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New dawn as ‘Third Liberation’ beckons

By | July 8th 2010

Twenty years ago yesterday, swirls of tear gas left men and women scampering for exits that turned out to be blocked by baton-wielding, helmeted police. On that day, Kenya’s future was written under the crunch of police boots and in the blood and sweat of a few, heroic daredevils who called it the Second Liberation.

In those dark days, no more than three people could congregate to talk without first applying for a police permit. Even talk at social places was muted with furtive glances over the back, in case secret police overheard them.

It was a time it was criminal and treasonable to "imagine, encompass or discuss" the death or infirmity of the Head of State. All these super laws were enshrined in the Independence Constitution, a document the heroes of the Second Liberation sought to amend.

This could only be possible if they formed a different political party as the sole ruling party was intolerant of dissenting opinion. But even this was easier said than done since Parliament had earlier changed Kenya from de facto to a de jure one party state, with no room for opponents.

The scene was, therefore, set for confrontation, and Saba Saba Day was born and has remained a defining feature of our national calendar. Brutal tactics were employed to batter proponents of multi-partyism into submission, leaving some scarred and paralysed, others behind bars on trumped-up charges and others in exile.

Yesterday’s congregation of these heroes was picture-perfect celebration of the ideas and ideals they fought for. In 27 days, they shall know whether their tortured, battered and whipped selves usher in a new beginning as a revised constitution is unveiled if Kenyans overcome katiba fatigue, 20 years on.

Oppressive clauses

A constitution is defined as: (1) a written statement outlining the basic laws or principles by which a country or organisation is governed or (2) the document or statute setting out the fundamental laws or bylaws of a country or organisation.

Writing one is very time-consuming, deeply emotive, potentially divisive, but may also be eternally satisfying exercise — once it is enacted. This cauldron of emotion is where Kenyans find themselves today.

That some clauses in the Constitution were oppressive and had been misused by successive regimes to entrench political mileage is not in doubt. The liberators struggled for their right to self-determination, which is an integral part of human rights law and which has a universal application.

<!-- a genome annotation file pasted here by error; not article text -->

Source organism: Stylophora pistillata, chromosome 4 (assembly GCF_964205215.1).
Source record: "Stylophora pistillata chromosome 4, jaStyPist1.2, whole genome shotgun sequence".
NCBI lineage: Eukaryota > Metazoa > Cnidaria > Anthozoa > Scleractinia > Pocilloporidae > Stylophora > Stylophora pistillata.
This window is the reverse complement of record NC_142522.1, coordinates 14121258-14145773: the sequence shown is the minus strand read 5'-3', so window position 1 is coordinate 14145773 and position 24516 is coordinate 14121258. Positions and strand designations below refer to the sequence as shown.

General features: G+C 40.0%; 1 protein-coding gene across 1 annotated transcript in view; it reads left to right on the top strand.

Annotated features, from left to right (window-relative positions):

As Wolfgang Danspeckgruber put it: "No other concept is as powerful, visceral, emotional, unruly, as steep in creating aspirations and hopes as self-determination." It evokes emotions, expectations and fears, which often lead to conflict and bloodshed. It is a fundamental condition for enjoyment of other human rights and fundamental freedoms, be they civil, political, economic, social or cultural.

A constitution is not a statement by rulers for the subjugation of another lot. Its clauses are informed by compromises all around since no one has a monopoly on universal truths.

That was why the former regime backed down in the face of international censure and unending mass action that it brokered a peace deal under the aegis of the Inter-Parties Parliamentary Group. The result has been a trip to Bomas of Kenya, Kilifi, Naivasha, the august House and town halls across the country to agree on a new constitutional dispensation. National focus and debate is on the Proposed Constitution due to climb the weighing scales at the referendum on August 4.

As with the 2002 clamour for pluralism, vested interests have divided public opinion on the draft laws. But the vote count will determine whether these rebels of yesteryear fought the good fight or they would have to take to the trenches again to continue the fight to expand democratic space.

Hard-line positions

The 2005 national referendum left the country divided along regional and ethnic lines as arenas of debate became vestiges of hate speech, militancy and hard-line positions, resulting in the explosive post-election violence of January 2008.

We must recognise that constitution making is, largely, a political process and everyone to exercise sobriety, encourage compromise, reconciliation, and rise above biases based on ethnicity, gender, race and creed.

As we stand on the threshold of a new dawn, there must be middle ground that can accommodate everyone’s vested interest. And what better gift to these indefatigable heroes than a new constitution?

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